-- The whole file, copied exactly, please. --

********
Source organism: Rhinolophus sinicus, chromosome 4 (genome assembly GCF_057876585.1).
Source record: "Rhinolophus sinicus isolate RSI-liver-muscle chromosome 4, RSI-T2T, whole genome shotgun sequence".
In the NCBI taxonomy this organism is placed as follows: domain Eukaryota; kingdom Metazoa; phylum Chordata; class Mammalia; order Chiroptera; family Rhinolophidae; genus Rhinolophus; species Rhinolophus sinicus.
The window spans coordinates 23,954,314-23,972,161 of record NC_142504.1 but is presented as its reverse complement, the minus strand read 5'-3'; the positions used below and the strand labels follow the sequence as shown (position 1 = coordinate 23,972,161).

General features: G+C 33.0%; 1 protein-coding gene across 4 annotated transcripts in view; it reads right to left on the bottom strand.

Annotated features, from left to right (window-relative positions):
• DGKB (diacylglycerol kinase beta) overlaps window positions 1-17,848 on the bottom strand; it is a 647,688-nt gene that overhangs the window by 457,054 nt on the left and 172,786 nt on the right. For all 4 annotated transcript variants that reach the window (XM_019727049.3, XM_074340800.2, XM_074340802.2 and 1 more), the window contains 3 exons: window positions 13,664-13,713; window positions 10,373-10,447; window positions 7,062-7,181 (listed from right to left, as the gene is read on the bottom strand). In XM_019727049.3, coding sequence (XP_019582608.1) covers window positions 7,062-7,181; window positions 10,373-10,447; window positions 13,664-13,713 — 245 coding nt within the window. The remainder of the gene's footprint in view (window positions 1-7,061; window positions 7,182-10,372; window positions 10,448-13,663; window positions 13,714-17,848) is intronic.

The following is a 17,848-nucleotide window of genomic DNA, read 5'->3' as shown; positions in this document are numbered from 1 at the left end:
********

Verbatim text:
Source organism: Rhinolophus sinicus, chromosome 4 (genome assembly GCF_057876585.1).
Source record: "Rhinolophus sinicus isolate RSI-liver-muscle chromosome 4, RSI-T2T, whole genome shotgun sequence".
In the NCBI taxonomy this organism is placed as follows: domain Eukaryota; kingdom Metazoa; phylum Chordata; class Mammalia; order Chiroptera; family Rhinolophidae; genus Rhinolophus; species Rhinolophus sinicus.
The window spans coordinates 23,954,314-23,972,161 of record NC_142504.1 but is presented as its reverse complement, the minus strand read 5'-3'; the positions used below and the strand labels follow the sequence as shown (position 1 = coordinate 23,972,161).

General features: G+C 33.0%; 1 protein-coding gene across 4 annotated transcripts in view; it reads right to left on the bottom strand.

Annotated features, from left to right (window-relative positions):
• DGKB (diacylglycerol kinase beta) overlaps window positions 1-17,848 on the bottom strand; it is a 647,688-nt gene that overhangs the window by 457,054 nt on the left and 172,786 nt on the right. For all 4 annotated transcript variants that reach the window (XM_019727049.3, XM_074340800.2, XM_074340802.2 and 1 more), the window contains 3 exons: window positions 13,664-13,713; window positions 10,373-10,447; window positions 7,062-7,181 (listed from right to left, as the gene is read on the bottom strand). In XM_019727049.3, coding sequence (XP_019582608.1) covers window positions 7,062-7,181; window positions 10,373-10,447; window positions 13,664-13,713 — 245 coding nt within the window. The remainder of the gene's footprint in view (window positions 1-7,061; window positions 7,182-10,372; window positions 10,448-13,663; window positions 13,714-17,848) is intronic.

The following is a 17,848-nucleotide window of genomic DNA, read 5'->3' as shown; positions in this document are numbered from 1 at the left end: